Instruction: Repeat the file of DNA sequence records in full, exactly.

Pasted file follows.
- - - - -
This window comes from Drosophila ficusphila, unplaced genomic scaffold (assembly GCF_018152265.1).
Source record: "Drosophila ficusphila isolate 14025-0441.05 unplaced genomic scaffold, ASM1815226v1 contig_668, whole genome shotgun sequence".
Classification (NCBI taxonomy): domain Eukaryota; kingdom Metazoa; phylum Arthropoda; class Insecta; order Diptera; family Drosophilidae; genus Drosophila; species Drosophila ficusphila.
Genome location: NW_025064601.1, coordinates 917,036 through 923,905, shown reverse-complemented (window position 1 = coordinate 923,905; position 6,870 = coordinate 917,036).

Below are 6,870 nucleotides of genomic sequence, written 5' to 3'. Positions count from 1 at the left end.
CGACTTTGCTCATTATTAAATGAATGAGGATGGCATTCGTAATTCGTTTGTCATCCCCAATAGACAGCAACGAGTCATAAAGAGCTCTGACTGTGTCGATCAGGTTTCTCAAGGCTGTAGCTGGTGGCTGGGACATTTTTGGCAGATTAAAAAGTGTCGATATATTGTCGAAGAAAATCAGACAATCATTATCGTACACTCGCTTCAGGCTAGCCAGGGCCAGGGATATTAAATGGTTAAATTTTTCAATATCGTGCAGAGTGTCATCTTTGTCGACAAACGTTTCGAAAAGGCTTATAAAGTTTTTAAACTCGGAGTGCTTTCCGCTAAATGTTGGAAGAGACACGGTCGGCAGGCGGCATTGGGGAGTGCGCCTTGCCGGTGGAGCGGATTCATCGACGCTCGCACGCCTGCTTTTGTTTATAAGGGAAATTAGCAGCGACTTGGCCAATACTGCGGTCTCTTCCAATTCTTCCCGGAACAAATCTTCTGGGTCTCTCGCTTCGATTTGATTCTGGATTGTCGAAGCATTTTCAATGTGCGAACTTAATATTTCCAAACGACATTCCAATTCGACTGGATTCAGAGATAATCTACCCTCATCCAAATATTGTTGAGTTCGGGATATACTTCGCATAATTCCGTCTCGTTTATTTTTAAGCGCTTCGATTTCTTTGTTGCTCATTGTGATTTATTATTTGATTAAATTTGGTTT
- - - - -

This window comes from Drosophila ficusphila, unplaced genomic scaffold (assembly GCF_018152265.1).
Source record: "Drosophila ficusphila isolate 14025-0441.05 unplaced genomic scaffold, ASM1815226v1 contig_668, whole genome shotgun sequence".
Classification (NCBI taxonomy): domain Eukaryota; kingdom Metazoa; phylum Arthropoda; class Insecta; order Diptera; family Drosophilidae; genus Drosophila; species Drosophila ficusphila.
Genome location: NW_025064601.1, coordinates 917,036 through 923,905, shown reverse-complemented (window position 1 = coordinate 923,905; position 6,870 = coordinate 917,036).

Below are 6,870 nucleotides of genomic sequence, written 5' to 3'. Positions count from 1 at the left end.
CGACTTTGCTCATTATTAAATGAATGAGGATGGCATTCGTAATTCGTTTGTCATCCCCAATAGACAGCAACGAGTCATAAAGAGCTCTGACTGTGTCGATCAGGTTTCTCAAGGCTGTAGCTGGTGGCTGGGACATTTTTGGCAGATTAAAAAGTGTCGATATATTGTCGAAGAAAATCAGACAATCATTATCGTACACTCGCTTCAGGCTAGCCAGGGCCAGGGATATTAAATGGTTAAATTTTTCAATATCGTGCAGAGTGTCATCTTTGTCGACAAACGTTTCGAAAAGGCTTATAAAGTTTTTAAACTCGGAGTGCTTTCCGCTAAATGTTGGAAGAGACACGGTCGGCAGGCGGCATTGGGGAGTGCGCCTTGCCGGTGGAGCGGATTCATCGACGCTCGCACGCCTGCTTTTGTTTATAAGGGAAATTAGCAGCGACTTGGCCAATACTGCGGTCTCTTCCAATTCTTCCCGGAACAAATCTTCTGGGTCTCTCGCTTCGATTTGATTCTGGATTGTCGAAGCATTTTCAATGTGCGAACTTAATATTTCCAAACGACATTCCAATTCGACTGGATTCAGAGATAATCTACCCTCATCCAAATATTGTTGAGTTCGGGATATACTTCGCATAATTCCGTCTCGTTTATTTTTAAGCGCTTCGATTTCTTTGTTGCTCATTGTGATTTATTATTTGATTAAATTTGGTTT